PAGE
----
Articles | Volume 7, issue 1
Ocean Sci., 7, 91–99, 2011
Ocean Sci., 7, 91–99, 2011

Research article 28 Jan 2011

Research article | 28 Jan 2011

Tracers confirm downward mixing of Tyrrhenian Sea upper waters associated with the Eastern Mediterranean Transient

W. Roether1 and J. E. Lupton2 W. Roether and J. E. Lupton
  • 1Institut für Umweltphysik, Univ. Bremen, Bremen, Germany
  • 2NOAA Pacific Marine Environmental Laboratory, Newport, OR 97365, USA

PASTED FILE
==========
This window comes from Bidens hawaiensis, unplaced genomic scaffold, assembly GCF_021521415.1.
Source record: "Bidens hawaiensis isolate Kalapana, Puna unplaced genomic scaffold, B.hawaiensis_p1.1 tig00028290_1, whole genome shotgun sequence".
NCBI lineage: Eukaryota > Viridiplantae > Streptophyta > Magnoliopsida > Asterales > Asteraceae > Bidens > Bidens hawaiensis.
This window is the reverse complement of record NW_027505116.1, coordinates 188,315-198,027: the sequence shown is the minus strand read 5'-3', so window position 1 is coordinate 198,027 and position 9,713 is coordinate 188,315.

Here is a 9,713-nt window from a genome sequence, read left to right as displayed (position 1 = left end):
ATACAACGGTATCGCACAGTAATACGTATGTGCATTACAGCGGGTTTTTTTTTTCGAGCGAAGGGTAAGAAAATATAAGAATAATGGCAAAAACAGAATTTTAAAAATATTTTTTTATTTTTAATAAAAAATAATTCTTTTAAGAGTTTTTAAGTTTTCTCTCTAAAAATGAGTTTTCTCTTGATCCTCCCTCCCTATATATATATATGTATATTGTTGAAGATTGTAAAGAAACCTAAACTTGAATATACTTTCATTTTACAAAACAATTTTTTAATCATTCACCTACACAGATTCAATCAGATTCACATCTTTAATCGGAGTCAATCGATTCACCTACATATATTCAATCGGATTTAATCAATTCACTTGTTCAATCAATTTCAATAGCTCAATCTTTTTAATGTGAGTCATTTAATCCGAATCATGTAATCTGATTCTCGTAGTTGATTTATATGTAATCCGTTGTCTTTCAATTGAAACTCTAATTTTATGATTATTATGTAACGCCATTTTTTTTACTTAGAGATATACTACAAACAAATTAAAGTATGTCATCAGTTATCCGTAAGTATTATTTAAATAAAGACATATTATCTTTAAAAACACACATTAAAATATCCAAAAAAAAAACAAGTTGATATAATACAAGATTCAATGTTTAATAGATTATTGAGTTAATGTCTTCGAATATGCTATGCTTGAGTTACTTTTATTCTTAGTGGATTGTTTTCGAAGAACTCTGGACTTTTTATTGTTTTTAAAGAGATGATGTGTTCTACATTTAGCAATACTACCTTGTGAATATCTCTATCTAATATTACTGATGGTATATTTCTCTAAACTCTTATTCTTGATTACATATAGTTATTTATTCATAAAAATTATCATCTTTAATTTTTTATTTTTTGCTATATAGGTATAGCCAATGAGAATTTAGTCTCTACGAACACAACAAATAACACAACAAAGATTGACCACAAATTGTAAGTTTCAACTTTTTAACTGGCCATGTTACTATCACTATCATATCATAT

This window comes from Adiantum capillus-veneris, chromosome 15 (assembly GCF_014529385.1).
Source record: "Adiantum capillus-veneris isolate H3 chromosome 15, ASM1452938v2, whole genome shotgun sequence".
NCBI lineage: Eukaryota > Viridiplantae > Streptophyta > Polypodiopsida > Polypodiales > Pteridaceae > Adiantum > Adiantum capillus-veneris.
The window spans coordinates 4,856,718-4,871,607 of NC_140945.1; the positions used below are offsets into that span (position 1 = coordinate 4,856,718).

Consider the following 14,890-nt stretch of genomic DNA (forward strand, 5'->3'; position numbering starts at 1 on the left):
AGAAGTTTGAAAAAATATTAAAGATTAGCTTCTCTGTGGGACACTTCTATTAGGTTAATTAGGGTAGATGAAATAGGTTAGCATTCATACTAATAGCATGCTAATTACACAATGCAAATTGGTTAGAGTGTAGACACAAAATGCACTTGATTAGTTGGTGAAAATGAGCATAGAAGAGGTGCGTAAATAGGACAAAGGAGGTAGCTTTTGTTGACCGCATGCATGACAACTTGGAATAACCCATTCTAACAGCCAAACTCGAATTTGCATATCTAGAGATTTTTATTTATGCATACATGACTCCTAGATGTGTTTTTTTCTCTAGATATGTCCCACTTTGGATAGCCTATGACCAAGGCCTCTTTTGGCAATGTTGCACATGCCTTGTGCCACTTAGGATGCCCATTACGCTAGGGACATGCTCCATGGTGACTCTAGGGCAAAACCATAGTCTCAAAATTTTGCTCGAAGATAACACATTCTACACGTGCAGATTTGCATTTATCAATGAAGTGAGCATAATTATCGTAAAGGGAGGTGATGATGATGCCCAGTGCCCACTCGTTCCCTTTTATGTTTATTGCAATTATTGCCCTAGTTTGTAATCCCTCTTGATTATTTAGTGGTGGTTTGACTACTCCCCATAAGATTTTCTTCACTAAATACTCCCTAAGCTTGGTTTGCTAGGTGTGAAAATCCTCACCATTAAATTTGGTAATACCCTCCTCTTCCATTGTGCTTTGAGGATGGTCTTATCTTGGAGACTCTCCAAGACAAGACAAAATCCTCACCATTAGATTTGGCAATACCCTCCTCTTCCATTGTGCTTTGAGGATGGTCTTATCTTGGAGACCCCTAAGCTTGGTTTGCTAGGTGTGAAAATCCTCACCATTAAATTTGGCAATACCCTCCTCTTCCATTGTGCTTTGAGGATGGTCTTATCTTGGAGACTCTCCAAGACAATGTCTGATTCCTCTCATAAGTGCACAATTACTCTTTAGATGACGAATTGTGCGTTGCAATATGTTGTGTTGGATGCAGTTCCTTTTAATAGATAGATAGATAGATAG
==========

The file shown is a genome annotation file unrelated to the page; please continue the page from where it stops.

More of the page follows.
Abstract. Observations of tritium and 3He in the Tyrrhenian Sea, 1987–2009, confirm the enhanced vertical mixing of intermediate waters into the deep waters that has been noted and associated with the Eastern Mediterranean Transient in previous studies. Our evidence for the mixing rests on increasing tracer concentrations in the Tyrrhenian deep waters, accompanied by decreases in the upper waters, which are supplied from the Eastern Mediterranean. The downward transfer is particularly evident between 1987 and 1997. Later on, information partly rests on increasing tritium-3He ages; here we correct the observed 3He for contributions released from the ocean floor. The Tyrrhenian tracer distributions are fully compatible with data upstream of the Sicily Strait and in the Western Mediterranean. The tracer data show that mixing reached to the bottom and confirm a cyclonic nature of the deep water circulation in the Tyrrhenian. They furthermore indicate that horizontal homogenization of the deep waters occurs on a time scale of roughly 5 years. Various features point to a reduced impact of Western Mediterranean Deep Water (WMDW) in the Tyrrhenian during the enhanced-mixing period. This is an important finding because it implies less upward mixing of WMDW, which has been named a major process to enable the WMDW to leave the Mediterranean via the Gibraltar Strait. On the other hand, the TDW outflow for several years represented a major influx of enhanced salinity and density waters into the deep-water range of the Western Mediterranean.